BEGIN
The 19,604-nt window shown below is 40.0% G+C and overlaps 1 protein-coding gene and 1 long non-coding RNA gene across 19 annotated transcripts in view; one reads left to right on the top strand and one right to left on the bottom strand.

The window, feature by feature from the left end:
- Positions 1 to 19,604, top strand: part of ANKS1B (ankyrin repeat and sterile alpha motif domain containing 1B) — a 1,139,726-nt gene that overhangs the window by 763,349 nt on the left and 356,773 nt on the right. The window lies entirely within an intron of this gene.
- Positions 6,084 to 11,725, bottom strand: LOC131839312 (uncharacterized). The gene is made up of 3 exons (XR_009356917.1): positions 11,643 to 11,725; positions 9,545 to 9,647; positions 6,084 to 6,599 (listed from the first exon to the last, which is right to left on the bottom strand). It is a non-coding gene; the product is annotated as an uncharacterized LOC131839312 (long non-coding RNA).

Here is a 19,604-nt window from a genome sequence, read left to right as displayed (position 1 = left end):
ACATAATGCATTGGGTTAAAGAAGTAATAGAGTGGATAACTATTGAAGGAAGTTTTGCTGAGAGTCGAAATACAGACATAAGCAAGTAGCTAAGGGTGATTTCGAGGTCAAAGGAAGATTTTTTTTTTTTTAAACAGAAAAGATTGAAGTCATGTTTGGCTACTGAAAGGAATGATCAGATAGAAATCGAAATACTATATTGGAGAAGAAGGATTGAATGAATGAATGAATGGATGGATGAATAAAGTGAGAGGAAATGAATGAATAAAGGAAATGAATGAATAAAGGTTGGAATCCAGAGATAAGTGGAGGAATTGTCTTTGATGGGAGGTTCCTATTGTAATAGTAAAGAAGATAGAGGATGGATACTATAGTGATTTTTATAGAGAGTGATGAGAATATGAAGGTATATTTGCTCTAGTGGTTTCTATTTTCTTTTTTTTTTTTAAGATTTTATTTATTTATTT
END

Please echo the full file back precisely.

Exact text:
The 19,604-nt window shown below is 40.0% G+C and overlaps 1 protein-coding gene and 1 long non-coding RNA gene across 19 annotated transcripts in view; one reads left to right on the top strand and one right to left on the bottom strand.

The window, feature by feature from the left end:
- Positions 1 to 19,604, top strand: part of ANKS1B (ankyrin repeat and sterile alpha motif domain containing 1B) — a 1,139,726-nt gene that overhangs the window by 763,349 nt on the left and 356,773 nt on the right. The window lies entirely within an intron of this gene.
- Positions 6,084 to 11,725, bottom strand: LOC131839312 (uncharacterized). The gene is made up of 3 exons (XR_009356917.1): positions 11,643 to 11,725; positions 9,545 to 9,647; positions 6,084 to 6,599 (listed from the first exon to the last, which is right to left on the bottom strand). It is a non-coding gene; the product is annotated as an uncharacterized LOC131839312 (long non-coding RNA).

Here is a 19,604-nt window from a genome sequence, read left to right as displayed (position 1 = left end):
ACATAATGCATTGGGTTAAAGAAGTAATAGAGTGGATAACTATTGAAGGAAGTTTTGCTGAGAGTCGAAATACAGACATAAGCAAGTAGCTAAGGGTGATTTCGAGGTCAAAGGAAGATTTTTTTTTTTTTAAACAGAAAAGATTGAAGTCATGTTTGGCTACTGAAAGGAATGATCAGATAGAAATCGAAATACTATATTGGAGAAGAAGGATTGAATGAATGAATGAATGGATGGATGAATAAAGTGAGAGGAAATGAATGAATAAAGGAAATGAATGAATAAAGGTTGGAATCCAGAGATAAGTGGAGGAATTGTCTTTGATGGGAGGTTCCTATTGTAATAGTAAAGAAGATAGAGGATGGATACTATAGTGATTTTTATAGAGAGTGATGAGAATATGAAGGTATATTTGCTCTAGTGGTTTCTATTTTCTTTTTTTTTTTTAAGATTTTATTTATTTATTT